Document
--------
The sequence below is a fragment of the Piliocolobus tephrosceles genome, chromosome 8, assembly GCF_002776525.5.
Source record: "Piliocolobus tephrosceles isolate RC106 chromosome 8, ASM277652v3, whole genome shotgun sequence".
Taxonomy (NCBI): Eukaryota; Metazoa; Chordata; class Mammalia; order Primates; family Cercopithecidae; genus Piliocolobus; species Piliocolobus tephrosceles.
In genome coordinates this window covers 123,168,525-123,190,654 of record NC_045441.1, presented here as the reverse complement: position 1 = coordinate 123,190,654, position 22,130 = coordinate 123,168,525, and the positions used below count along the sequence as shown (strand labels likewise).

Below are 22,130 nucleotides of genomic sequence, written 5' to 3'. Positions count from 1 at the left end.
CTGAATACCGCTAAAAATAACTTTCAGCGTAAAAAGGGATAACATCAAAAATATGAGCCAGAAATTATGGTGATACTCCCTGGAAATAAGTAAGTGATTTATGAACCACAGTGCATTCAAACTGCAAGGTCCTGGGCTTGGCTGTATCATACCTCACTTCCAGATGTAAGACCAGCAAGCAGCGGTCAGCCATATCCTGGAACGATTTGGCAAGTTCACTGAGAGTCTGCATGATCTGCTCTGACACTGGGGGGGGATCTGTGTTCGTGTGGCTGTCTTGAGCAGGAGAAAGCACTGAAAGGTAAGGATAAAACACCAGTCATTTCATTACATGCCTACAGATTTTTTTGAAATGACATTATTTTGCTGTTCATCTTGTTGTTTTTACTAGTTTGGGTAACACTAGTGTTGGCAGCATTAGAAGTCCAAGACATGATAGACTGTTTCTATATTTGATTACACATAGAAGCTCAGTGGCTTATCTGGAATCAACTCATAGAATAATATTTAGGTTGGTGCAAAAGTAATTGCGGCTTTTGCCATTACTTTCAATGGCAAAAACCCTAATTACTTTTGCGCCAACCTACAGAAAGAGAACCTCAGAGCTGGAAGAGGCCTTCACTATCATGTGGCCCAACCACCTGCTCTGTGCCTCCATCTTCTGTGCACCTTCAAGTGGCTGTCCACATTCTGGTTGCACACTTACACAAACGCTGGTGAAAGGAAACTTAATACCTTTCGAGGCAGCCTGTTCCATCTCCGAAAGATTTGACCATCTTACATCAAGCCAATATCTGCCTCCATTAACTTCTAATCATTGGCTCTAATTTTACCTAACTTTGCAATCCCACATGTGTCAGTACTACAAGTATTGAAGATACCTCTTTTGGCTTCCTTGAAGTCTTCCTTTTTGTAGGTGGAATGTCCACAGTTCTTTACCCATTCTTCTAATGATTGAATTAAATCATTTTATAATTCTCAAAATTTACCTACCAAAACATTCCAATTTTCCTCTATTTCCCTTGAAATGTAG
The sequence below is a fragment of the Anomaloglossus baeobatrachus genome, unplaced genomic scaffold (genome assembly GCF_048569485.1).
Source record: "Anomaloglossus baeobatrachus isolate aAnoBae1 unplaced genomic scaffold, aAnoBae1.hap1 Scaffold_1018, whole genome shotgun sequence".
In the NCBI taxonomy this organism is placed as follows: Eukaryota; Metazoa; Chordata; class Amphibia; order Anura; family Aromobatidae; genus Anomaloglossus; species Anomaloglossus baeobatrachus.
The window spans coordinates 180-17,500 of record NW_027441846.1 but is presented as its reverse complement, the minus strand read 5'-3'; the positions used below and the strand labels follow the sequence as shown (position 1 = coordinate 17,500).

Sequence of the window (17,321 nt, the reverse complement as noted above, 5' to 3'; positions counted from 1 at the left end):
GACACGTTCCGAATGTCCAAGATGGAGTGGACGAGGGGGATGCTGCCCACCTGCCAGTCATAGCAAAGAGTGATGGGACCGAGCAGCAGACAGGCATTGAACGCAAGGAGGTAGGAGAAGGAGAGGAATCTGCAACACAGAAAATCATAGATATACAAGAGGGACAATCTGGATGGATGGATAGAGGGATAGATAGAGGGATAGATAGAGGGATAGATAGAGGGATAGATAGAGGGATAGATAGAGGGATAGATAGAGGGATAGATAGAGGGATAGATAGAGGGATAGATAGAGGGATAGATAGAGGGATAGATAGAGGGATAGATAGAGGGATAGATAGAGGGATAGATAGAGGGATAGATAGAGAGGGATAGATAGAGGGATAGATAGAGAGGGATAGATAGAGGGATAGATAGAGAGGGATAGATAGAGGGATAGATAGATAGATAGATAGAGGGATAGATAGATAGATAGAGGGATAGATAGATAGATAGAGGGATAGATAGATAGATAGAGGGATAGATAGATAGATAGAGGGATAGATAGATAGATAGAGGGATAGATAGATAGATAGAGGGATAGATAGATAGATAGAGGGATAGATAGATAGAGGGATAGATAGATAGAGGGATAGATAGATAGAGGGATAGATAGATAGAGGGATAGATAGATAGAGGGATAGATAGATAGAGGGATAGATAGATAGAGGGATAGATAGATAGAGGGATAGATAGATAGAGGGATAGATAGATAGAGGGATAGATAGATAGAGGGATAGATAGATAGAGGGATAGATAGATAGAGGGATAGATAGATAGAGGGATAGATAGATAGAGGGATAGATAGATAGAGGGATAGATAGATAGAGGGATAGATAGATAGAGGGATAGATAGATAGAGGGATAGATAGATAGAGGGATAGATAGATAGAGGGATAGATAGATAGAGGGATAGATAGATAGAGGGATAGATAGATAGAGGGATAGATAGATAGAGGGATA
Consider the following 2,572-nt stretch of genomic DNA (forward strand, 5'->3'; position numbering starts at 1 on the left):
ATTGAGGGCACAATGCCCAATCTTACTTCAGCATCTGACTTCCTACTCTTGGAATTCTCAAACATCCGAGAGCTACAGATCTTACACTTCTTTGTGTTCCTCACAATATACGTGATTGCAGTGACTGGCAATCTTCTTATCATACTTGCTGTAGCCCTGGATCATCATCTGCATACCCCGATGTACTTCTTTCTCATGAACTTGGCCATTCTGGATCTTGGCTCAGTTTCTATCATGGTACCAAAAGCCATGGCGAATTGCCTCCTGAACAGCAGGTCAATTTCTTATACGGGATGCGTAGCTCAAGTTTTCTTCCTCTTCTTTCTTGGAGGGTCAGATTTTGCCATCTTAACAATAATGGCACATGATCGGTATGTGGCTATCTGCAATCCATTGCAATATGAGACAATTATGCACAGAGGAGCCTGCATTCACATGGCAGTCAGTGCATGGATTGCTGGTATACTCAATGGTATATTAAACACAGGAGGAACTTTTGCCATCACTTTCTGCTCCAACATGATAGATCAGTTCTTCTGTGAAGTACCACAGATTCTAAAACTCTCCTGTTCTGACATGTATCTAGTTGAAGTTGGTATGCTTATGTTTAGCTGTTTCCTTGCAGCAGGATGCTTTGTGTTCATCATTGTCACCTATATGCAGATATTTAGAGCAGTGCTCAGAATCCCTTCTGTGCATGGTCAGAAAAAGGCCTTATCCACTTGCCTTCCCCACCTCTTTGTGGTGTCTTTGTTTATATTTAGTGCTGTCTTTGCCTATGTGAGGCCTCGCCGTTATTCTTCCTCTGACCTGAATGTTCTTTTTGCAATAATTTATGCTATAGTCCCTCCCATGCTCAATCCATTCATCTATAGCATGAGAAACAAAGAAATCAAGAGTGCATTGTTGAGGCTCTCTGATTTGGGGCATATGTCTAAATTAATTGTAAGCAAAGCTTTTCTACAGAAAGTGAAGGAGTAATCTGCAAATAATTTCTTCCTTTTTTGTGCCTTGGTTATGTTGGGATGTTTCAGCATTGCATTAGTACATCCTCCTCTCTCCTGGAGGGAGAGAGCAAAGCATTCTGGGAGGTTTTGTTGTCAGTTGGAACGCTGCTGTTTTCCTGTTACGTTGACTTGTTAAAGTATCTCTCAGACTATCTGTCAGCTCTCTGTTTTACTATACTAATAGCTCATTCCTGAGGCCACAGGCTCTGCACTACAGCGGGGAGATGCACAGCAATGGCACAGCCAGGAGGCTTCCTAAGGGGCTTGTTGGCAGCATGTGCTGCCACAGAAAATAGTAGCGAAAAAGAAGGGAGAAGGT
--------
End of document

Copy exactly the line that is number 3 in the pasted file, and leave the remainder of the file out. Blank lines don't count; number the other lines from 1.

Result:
Taxonomy (NCBI): Eukaryota; Metazoa; Chordata; class Mammalia; order Primates; family Cercopithecidae; genus Piliocolobus; species Piliocolobus tephrosceles.